“This isn’t something you can do overnight. It takes long-term planning,” Andersen said. “We’re very proud of what we’ve built so far and of the high-quality testing we do here.”
Full Menu, Broad Expertise
In Cytogenetics, ARUP surpasses competitors when it comes to the range of tests offered and the specimen types accepted for testing. As one of the nation’s four largest reference labs, and with a single-site operation, ARUP enables clinicians to have all related testing performed in one place and to have the results reviewed and reported in the context of all other testing. Andersen and the medical directors in her labs work closely with colleagues in hematopathology, molecular genetics, and other specialized testing areas to review and consult on concurrent testing across disciplines.
“We’re able to provide great depth of knowledge and expertise at every level,” Andersen said.
As part of their expansion, the Cytogenetics and Genomic Microarray Labs have incorporated automation and will continue to automate additional tasks, understanding that ever faster turnaround times are paramount when patients and their loved ones are waiting for critical results. The labs also are increasingly using artificial intelligence to help hasten methods such as karyotyping, a process in which the number and structure of a person’s chromosomes are analyzed to detect abnormalities.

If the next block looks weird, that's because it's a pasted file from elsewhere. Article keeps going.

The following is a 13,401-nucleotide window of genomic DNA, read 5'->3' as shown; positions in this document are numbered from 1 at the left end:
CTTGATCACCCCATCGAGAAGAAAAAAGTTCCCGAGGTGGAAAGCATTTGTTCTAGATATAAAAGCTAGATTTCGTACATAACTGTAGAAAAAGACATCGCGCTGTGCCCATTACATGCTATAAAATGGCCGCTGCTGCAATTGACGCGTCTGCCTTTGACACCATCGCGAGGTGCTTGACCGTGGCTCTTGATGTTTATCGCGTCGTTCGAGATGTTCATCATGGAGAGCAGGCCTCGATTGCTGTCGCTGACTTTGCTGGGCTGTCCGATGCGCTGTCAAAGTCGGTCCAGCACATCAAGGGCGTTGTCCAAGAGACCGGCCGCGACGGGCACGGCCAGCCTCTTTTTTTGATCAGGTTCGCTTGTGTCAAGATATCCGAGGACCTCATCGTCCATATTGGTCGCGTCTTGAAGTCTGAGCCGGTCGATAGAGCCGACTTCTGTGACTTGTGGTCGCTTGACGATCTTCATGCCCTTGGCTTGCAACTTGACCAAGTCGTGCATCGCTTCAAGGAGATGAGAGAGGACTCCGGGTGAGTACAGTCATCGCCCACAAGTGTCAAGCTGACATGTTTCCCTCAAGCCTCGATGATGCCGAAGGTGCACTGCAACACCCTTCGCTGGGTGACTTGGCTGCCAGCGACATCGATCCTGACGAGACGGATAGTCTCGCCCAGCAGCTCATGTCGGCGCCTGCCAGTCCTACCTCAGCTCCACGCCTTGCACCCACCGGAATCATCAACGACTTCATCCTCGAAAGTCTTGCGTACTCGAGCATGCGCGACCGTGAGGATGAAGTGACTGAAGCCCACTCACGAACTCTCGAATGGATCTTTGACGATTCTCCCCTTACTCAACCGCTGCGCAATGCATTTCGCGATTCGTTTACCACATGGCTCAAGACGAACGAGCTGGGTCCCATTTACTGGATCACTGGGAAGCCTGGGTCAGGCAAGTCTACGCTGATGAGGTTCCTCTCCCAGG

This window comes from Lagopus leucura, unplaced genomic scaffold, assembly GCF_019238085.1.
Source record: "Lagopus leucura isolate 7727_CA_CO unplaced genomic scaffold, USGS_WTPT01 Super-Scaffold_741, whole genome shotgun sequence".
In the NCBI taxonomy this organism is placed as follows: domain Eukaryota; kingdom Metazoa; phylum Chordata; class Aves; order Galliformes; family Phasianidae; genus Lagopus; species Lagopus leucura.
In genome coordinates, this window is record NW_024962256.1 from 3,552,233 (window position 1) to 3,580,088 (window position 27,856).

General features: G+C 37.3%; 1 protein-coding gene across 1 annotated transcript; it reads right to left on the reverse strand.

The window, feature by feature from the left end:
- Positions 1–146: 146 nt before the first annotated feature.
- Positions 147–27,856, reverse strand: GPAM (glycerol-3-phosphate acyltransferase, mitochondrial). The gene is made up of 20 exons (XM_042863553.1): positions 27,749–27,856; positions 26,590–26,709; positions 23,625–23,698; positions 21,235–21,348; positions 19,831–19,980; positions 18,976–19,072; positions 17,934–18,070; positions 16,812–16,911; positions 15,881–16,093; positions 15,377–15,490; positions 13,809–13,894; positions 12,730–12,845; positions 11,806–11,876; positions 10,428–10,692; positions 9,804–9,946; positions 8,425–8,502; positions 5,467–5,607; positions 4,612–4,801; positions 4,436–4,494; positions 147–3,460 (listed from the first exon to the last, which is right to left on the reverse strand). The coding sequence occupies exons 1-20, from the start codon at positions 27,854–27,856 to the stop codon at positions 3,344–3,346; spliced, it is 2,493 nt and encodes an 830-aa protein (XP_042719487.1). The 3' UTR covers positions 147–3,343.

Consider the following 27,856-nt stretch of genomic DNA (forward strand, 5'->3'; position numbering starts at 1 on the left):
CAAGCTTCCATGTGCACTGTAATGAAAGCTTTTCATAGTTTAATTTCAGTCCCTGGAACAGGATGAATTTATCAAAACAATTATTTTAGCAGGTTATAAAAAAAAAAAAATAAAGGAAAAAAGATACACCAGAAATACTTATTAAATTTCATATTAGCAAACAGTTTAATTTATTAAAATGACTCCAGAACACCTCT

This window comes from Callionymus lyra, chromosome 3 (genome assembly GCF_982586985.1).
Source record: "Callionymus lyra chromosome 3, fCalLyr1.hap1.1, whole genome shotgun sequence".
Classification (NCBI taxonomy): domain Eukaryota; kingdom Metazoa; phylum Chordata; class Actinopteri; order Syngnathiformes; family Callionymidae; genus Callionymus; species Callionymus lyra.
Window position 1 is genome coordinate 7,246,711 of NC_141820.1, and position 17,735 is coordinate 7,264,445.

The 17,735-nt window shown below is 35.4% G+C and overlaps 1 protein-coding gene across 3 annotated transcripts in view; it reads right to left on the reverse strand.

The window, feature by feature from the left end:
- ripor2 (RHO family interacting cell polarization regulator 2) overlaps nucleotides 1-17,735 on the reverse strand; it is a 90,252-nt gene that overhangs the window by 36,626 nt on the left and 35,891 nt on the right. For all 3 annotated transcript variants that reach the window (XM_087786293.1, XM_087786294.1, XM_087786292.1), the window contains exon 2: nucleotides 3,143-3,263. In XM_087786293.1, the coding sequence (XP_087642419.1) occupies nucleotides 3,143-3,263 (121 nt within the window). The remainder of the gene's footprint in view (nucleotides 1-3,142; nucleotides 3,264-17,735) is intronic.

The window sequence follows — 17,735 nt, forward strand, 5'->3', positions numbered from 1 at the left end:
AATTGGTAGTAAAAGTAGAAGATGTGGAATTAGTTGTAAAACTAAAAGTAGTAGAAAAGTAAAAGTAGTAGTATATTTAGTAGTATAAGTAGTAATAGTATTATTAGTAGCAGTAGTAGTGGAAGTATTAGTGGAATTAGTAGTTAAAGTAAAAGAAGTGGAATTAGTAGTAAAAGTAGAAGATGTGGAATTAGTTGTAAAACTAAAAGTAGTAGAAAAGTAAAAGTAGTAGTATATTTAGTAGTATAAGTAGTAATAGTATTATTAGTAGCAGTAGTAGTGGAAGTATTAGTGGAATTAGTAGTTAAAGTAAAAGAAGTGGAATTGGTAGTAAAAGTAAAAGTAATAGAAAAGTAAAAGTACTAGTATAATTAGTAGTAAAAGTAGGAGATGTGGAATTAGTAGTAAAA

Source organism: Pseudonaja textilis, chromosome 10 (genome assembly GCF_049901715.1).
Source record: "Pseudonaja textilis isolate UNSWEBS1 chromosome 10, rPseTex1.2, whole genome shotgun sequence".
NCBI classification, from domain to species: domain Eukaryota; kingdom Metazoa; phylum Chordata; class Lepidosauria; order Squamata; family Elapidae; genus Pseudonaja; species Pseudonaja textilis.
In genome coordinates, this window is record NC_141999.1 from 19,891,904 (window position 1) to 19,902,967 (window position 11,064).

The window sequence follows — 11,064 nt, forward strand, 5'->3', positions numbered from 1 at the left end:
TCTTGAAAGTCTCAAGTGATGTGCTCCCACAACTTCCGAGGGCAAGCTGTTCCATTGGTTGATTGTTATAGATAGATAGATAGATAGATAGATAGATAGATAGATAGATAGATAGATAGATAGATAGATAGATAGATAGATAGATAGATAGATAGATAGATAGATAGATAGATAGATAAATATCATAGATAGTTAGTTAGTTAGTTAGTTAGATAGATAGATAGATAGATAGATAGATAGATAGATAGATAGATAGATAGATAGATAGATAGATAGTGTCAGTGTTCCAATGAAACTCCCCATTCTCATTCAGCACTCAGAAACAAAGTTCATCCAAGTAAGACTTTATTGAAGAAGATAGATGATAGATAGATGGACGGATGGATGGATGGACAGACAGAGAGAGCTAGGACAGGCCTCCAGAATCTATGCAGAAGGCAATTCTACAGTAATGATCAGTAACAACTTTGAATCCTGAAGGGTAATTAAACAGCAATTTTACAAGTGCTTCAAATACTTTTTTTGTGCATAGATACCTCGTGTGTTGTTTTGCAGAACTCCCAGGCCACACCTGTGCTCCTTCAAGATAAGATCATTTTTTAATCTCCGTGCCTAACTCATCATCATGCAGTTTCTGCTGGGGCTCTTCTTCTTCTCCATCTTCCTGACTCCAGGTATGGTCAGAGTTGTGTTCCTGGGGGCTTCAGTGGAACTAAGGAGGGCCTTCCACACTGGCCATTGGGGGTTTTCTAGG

Regardless, highly trained experts will always be needed to perform the analysis and get it right, Andersen said.
“A chromosome analysis test, for example, typically involves two cytogenetics technologists, a senior reviewer, and a medical director,” she said. “That’s four pairs of trained eyes on every single result.”